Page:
Taliban claim sympathetic Afghan soldier killed Australian troops

The Taliban have claimed credit for the Aug. 29 green-on-blue attack in Uruzgan province in which an Afghan soldier killed three Australian soldiers. In a statement that was posted yesterday on a Taliban Facebook page and provided by the SITE Intelligence Group, the Taliban indicated that an Afghan soldier had switched sides and turned on his colleagues.

The statement said that an Afghan soldier named Hekmatullah, “with the rank of lieutenant” and “with feelings and live conscience [emphasis mine],” killed the Australian soldiers. Although the Taliban claimed six soldiers were killed and four were injured, in reality three soldiers were killed.

Additionally, the Taliban indicated that not all Afghan security personnel who turn their weapons on ISAF forces are infiltrators [emphasis again is mine]:

It is noteworthy that the enemy is very disturbed by these attacks by the infiltrating mujahideen and the respectful soldiers in the enemy ranks, which have increased recently.

As Lisa Lundquist and I noted in our report on green-on blue attacks, infiltration of the ANSF, along with the defection of sympathetic or opportunistic personnel, may well play a far greater role in these attacks than ISAF wants to admit. ISAF has claimed variously that infiltration accounts for 10%, 25%, or nearly 50% of the attacks, but then has said that these numbers are only estimates.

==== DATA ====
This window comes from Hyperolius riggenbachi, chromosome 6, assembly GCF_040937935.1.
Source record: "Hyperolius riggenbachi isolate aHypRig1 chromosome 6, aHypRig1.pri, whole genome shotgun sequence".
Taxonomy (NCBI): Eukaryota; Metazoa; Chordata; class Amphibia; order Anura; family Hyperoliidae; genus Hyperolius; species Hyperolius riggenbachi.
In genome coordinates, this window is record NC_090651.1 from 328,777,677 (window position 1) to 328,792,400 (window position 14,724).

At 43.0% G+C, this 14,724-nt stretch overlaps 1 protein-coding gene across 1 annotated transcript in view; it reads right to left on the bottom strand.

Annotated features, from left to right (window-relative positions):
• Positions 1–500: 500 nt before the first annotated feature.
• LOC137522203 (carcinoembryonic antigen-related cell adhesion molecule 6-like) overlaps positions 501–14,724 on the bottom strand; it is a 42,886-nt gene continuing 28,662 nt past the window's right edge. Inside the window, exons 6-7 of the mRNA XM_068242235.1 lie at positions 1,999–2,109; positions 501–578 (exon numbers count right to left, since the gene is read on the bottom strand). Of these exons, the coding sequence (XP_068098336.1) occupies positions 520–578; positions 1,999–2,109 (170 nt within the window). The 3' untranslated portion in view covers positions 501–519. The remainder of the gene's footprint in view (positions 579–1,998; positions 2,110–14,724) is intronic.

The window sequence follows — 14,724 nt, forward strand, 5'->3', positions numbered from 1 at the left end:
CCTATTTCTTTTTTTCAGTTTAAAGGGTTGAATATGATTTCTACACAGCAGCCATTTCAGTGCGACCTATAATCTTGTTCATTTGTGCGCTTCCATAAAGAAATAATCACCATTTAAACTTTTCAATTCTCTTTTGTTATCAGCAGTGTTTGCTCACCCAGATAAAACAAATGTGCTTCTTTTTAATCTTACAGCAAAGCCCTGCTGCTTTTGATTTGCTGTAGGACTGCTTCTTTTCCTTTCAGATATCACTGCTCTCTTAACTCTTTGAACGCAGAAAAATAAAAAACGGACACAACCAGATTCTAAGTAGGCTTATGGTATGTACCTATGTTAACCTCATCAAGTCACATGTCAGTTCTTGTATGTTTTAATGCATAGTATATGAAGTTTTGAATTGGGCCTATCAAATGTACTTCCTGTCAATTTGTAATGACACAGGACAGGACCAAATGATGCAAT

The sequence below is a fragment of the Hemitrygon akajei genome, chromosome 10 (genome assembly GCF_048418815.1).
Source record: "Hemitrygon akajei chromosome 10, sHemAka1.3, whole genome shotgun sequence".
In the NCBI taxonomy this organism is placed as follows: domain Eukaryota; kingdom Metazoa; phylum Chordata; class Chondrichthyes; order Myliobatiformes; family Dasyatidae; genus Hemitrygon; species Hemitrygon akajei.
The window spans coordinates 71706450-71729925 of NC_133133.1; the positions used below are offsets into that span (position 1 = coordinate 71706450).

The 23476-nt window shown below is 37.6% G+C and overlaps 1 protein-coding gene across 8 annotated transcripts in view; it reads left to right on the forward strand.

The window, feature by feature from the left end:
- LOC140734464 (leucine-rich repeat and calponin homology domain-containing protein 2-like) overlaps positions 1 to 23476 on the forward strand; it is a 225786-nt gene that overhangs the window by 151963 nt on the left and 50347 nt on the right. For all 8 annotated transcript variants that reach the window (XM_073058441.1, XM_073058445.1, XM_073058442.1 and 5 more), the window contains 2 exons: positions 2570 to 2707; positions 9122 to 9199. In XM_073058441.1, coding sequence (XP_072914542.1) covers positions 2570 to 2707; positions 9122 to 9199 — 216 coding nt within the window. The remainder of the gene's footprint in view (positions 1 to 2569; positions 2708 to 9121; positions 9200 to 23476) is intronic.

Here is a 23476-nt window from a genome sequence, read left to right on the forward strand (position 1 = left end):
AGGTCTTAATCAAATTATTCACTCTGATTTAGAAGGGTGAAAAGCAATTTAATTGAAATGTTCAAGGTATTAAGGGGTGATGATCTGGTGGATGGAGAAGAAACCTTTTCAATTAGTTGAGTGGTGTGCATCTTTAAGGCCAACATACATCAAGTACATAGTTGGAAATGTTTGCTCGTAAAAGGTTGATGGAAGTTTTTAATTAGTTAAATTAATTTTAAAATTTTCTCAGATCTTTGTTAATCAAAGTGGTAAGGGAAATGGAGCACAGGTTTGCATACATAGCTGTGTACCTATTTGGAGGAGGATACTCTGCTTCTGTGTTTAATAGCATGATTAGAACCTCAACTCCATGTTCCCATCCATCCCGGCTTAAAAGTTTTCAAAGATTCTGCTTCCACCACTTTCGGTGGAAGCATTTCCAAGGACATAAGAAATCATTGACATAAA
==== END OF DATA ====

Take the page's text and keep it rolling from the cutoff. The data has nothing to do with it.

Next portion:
In his Eid statement in mid-August, Mullah Omar, the emir of the Islamic Emirate of Afghanistan, or the Taliban, devoted a significant amount of space to the green-on-blue attacks. He claimed that considerable effort has been devoted to getting Afghan security personnel to turn on their ISAF mentors and partners. Omar said that the Taliban have created the “Call and Guidance, Luring and Integration” department, “with branches … now operational all over the country,” to encourage such attacks. We suspect this statement is probably true.

Bill Roggio is a Senior Fellow at the Foundation for Defense of Democracies and the Editor of FDD's Long War Journal.

Are you a dedicated reader of FDD's Long War Journal? Has our research benefitted you or your team over the years? Support our independent reporting and analysis today by considering a one-time or monthly donation. Thanks for reading! You can make a tax-deductible donation here.

Tags: , ,


  • JRP says:

    This tactic is proving very effective in demoralizing our troops on the ground. One also and most regretably has to wonder whether or not the Taliban have managed to export this tactic to U.S. personnel of the Islamist faith serving on military installations Stateside. This is not just discrimination ala Japanese West Coast interment 1942. That psycho psychiatrist proved that infiltration in Stateside ranks can and has occurred. The Taliban/AQ have proven themselves every bit as effective against us with low tech treachery as we have proven ourselves effective against them with high tech tactics. One can only hope that the military brass is not deluding itself the way it feels compelled to delude the U.S. public at large about this insidious threat of “insider” attack.

  • The ongoing brutal murders of ISAF soldiers signify that the U.S. has ceded ground to the enemy on the ideological front. Therefore, we should pull out of Afghanistan ASAP.
    Just like Vietnam, we have failed again to defeat the proxies through occupation. But that is only to be expected.
    Therefore, pulling out is not accepting defeat, but to rethink and reorient.